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Camp Bay lake access stalled until trail completed

by LAUREN REICHENBACH
Staff Writer | June 12, 2024 1:00 AM

SANDPOINT — Despite multiple protests, the public will not have access to the Camp Bay shoreline until the final path has been completed next year, Bonner County Commissioner Asia Williams said Tuesday.

At the commissioners’ regular business meeting, Williams said that she and Prosecutor Louis Marshall had reached out regarding the possibility of a temporary trail being created for residents to access Lake Pend Oreille while the official trail is under construction this summer. However, Williams said developers are not allowing that option.

According to law, the easement to the shore on the property “reserves access during construction only to Bonner County staff.” The temporary easement will allow authorized county staff to inspect and confirm the completion of trail construction.

According to the developer, they have 12 months following the final vacation approval, putting the trail’s completion deadline in February 2025, Williams said.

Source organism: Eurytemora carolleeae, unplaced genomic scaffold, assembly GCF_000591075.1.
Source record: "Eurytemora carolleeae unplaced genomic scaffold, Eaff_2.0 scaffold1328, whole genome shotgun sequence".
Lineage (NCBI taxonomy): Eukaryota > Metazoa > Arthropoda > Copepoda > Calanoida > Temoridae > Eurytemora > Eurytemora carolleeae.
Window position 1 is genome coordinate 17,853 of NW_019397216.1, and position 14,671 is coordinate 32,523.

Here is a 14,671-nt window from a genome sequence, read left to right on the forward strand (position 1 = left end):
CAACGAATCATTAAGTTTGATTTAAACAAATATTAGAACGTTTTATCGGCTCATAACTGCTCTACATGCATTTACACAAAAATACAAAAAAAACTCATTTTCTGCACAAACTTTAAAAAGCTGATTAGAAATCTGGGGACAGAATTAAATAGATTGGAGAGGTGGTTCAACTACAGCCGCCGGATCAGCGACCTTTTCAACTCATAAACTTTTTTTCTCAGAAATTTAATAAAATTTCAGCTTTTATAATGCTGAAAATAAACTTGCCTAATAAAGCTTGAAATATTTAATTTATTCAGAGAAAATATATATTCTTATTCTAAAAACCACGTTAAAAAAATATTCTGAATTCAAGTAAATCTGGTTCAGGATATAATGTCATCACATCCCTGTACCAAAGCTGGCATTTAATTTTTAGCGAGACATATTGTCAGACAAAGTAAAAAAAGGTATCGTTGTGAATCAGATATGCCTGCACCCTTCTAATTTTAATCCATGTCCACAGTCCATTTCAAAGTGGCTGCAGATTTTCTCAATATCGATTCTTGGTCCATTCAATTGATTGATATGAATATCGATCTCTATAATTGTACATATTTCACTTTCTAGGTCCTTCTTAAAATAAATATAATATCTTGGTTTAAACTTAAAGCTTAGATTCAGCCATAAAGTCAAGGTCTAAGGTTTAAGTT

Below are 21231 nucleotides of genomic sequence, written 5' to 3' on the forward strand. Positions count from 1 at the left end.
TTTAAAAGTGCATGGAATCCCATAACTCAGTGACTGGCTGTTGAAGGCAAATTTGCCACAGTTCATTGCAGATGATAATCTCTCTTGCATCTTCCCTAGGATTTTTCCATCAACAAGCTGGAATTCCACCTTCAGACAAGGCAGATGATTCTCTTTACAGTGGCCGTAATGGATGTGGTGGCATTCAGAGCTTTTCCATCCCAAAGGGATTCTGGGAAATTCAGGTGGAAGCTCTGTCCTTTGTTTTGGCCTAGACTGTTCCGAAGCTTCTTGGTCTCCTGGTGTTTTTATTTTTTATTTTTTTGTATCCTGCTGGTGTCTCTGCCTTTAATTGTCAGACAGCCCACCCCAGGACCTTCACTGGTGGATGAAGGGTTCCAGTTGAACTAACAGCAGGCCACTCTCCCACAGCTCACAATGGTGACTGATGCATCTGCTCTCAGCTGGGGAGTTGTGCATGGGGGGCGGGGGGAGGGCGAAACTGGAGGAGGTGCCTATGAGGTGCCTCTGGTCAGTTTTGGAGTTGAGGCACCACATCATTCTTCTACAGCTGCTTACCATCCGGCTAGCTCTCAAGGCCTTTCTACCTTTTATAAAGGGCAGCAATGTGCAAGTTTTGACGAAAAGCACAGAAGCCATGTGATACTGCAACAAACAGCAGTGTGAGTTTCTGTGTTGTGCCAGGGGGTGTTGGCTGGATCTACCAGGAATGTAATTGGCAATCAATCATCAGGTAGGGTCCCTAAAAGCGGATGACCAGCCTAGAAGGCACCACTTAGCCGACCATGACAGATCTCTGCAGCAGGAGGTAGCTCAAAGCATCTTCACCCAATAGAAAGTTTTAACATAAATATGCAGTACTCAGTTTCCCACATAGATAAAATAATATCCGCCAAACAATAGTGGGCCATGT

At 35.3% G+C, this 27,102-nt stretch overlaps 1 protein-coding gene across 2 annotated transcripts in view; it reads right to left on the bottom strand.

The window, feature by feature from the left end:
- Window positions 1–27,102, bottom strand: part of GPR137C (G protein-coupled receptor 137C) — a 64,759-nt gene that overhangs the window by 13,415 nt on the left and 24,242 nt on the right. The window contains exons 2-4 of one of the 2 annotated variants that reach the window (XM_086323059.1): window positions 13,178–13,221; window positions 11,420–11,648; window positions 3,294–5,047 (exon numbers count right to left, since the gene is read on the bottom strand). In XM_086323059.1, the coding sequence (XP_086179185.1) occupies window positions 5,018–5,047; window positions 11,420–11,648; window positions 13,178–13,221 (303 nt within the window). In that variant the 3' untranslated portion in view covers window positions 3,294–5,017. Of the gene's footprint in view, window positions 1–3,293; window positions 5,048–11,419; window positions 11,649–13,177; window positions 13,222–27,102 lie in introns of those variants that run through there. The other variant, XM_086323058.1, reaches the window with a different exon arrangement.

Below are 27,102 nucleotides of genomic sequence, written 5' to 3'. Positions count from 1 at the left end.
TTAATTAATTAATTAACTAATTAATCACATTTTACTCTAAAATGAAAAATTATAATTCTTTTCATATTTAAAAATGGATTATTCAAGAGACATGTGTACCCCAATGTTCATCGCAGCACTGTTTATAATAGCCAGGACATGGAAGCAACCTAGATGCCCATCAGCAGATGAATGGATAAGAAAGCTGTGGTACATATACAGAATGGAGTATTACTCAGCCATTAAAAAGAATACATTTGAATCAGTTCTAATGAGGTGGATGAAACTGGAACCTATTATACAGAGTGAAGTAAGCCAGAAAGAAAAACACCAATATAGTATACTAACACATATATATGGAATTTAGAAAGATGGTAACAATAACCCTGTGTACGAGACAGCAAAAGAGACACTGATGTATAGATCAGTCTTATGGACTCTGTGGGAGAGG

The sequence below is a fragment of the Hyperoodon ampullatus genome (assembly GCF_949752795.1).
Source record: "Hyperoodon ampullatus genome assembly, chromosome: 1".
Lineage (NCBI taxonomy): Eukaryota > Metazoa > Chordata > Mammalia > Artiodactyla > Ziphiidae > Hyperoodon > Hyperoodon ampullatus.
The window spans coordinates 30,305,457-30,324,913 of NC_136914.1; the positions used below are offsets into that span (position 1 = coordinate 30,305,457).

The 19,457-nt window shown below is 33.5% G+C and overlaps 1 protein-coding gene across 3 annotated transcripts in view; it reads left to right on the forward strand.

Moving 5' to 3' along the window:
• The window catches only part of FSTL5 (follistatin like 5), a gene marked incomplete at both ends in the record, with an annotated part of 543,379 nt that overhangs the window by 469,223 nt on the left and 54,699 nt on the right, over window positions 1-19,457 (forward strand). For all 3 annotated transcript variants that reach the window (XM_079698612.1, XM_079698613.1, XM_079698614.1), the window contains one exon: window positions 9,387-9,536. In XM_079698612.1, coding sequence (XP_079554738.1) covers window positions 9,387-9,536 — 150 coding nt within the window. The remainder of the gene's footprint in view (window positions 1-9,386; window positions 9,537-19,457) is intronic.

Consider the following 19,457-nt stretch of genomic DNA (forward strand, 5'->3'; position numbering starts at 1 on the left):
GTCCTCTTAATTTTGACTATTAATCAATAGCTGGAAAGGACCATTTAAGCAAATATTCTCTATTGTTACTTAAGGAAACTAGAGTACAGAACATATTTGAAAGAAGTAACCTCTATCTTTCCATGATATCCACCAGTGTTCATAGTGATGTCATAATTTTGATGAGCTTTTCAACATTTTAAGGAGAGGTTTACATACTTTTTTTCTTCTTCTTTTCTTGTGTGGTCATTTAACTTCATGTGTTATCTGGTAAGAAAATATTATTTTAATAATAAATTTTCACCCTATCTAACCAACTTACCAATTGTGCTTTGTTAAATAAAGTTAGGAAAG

“The decision is accurate in line with what their argument is, that trail completion is required by February 2025 and they’re not required to give temporary access before construction,” she said.

At this point, the commissioner said there was nothing else she can do besides provide the public with the documentation that she has received showing that the developer is in line with the law.

Not everyone was satisfied with that answer, though. Bonner County resident and strong Camp Bay development critic, Jennifer Arne said documents provided by the developer are not county documents and therefore cannot be enforced as such.

“That document was generated by the developer stating what they were willing to do,” she said. “They do not represent a contract with the county.”

All the public is asking to do, Arne said, is use the existing road on the property to be able to access the lake. Other residents on Camp Bay Road are currently using an easement to access their properties during construction, she added, and this request is seemingly no different.

“This, in a sense, accessing the lake, would be Bonner County residents accessing their property — the lake,” she said.

Commissioner Steve Bradshaw said that he had spoken to Marshall last week about the issue as well.

“The way that is written, according to him, is — it is still private property until that completion date,” he said. “You would be at risk of trespassing up to that point and until that point, there is absolutely nothing the county can do about it.”